These are fact claims, not values, virtues, preferences, tastes, choices, or lifestyles and we respect them by opening them up to the same sorts of analysis and, yes, insults we do for any other fact claim supported by such a closed, self-confirming, divisive, and pompous methodology. “Faith” is dogma and tribalism which concerns the very meaning of life and existence; it’s not a harmless little personal virtue.

          “Faith” is in power in the world; it’s not an underdog. It’s an immunizing strategy which protects grandiose but poorly supported beliefs from being treated fairly and rationally in the marketplace of ideas, stigmatizing critics as “intolerant” while simultaneously sneering at the arrogance and foolishness of rejecting “higher things.”

          It needs to be taken down a peg in it’s over-inflated, undeserved estimation.

          Thank you for listening to my opinion; I hope that one day you’ll share it.

    5. I am so sorry that everyone on this thread, including you, has completely misunderstood the situation.

      Clearly the young man in the picture is a very devout Christian indeed. Can’t you see he is suffering from disabilitating physical or psychological pain? That godgiven pain clouds his senses, making the statue appear to him as no mere representation but as Jesus himself.

      The young man leans on the statue of Jesus Christ to relieve his PAIN and in the hope that Jesus will CURE him.

      It is very confusing to me what everyone is insinuating here. A compromising position? A lewd act? A true believer could never have such wide-reaching imagination.

      I am very moved by this image and would like it to be preserved forever as an example of how the young generation puts their faith back in Jesus Christ.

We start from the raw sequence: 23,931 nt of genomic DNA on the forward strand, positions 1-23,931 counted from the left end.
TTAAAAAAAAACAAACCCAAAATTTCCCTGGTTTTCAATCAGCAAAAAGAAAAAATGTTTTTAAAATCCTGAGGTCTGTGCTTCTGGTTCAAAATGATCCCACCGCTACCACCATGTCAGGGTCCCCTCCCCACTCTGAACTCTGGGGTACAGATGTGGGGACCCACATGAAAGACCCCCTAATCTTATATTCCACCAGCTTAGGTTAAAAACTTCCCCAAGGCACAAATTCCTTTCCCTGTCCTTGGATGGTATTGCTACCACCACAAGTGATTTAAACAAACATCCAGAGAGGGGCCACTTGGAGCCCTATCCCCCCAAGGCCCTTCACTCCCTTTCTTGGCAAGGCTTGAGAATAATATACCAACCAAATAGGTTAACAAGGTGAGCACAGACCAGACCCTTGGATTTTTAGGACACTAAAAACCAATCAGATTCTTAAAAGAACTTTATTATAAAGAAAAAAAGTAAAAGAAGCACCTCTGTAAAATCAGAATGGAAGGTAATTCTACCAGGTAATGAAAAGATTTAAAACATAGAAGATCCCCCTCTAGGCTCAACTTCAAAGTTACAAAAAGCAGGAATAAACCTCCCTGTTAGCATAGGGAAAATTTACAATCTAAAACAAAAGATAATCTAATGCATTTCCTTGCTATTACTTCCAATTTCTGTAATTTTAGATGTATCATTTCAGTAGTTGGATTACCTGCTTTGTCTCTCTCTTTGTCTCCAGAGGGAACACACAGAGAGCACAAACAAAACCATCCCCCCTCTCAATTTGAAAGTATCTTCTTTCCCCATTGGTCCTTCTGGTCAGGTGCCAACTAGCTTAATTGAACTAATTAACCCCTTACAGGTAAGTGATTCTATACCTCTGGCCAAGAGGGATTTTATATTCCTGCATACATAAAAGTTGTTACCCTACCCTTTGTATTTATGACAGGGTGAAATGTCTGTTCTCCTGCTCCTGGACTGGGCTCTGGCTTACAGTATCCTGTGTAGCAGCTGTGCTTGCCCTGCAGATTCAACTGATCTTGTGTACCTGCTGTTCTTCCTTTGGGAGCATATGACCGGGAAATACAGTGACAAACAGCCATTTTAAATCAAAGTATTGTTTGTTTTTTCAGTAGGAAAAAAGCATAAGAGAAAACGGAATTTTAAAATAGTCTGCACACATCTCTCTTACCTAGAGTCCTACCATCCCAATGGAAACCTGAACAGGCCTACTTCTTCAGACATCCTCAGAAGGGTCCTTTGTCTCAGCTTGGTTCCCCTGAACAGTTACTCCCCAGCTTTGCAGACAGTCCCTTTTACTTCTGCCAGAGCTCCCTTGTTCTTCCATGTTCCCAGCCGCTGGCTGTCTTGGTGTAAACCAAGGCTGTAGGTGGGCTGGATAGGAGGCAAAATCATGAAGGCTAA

Thank you for respecting my opinion.

    6. Freedom of speech clearly differentiates between the freedom of speech and the moral and civic responsibility not to hurt other people, faiths and religions.

      Oh-oh. Infinite regression!


    7. Also:

      If you believe in freedom of speech, you believe in freedom of speech for views you don’t like. Goebbels was in favor of freedom of speech for views he liked. So was Stalin. If you’re in favor of freedom of speech, that means you’re in favor of freedom of speech precisely for views you despise.
      — Noam Chomsky, Manufacturing Consent: Noam Chomsky and the Media (1992)


  15. What? When the shoes on the other foot they’re motivated to take action? Surprise, not. Hypocrisy is, after all, a specialty of god-botherers.

    Jesus’s earthbound reps having sexual relations with children, coercively? No biggie, stay loyal to the church.

    Person pretends to be blown by an apparently willing Jesus? Send that person to Jail.

    In my opinion this is a situation where being rude / mocking / cursing is an appropriate response, as I mentioned in another thread recently.

    1. Well…to continue from the other thread…Jesus Fucking…

      In all seriousness, you raise a very good point. If this were a priest posing like this in front of children, they’d say it’s a temporary fall from grace and admonish him to pray fervently on the issue.

      1. Apparently, somebody else thought it was brilliant too, and started making reproductions. I cannot find anything though, outside of the fact they were made by “Hartland Plastics” in the 50s-60s. There was an “” listing for a reproduction for about $25 – gone now. My kingdom for a 3D printer.

  16. Having a law punishing the desecration of venerated objects is tantamount to admission that God doesn’t really exist, no? I mean a God should be able to mete out the punishment himself with no help from mere mortals.

    1. This sounds reasonable — so you know the religious have already thought of reasons it doesn’t apply.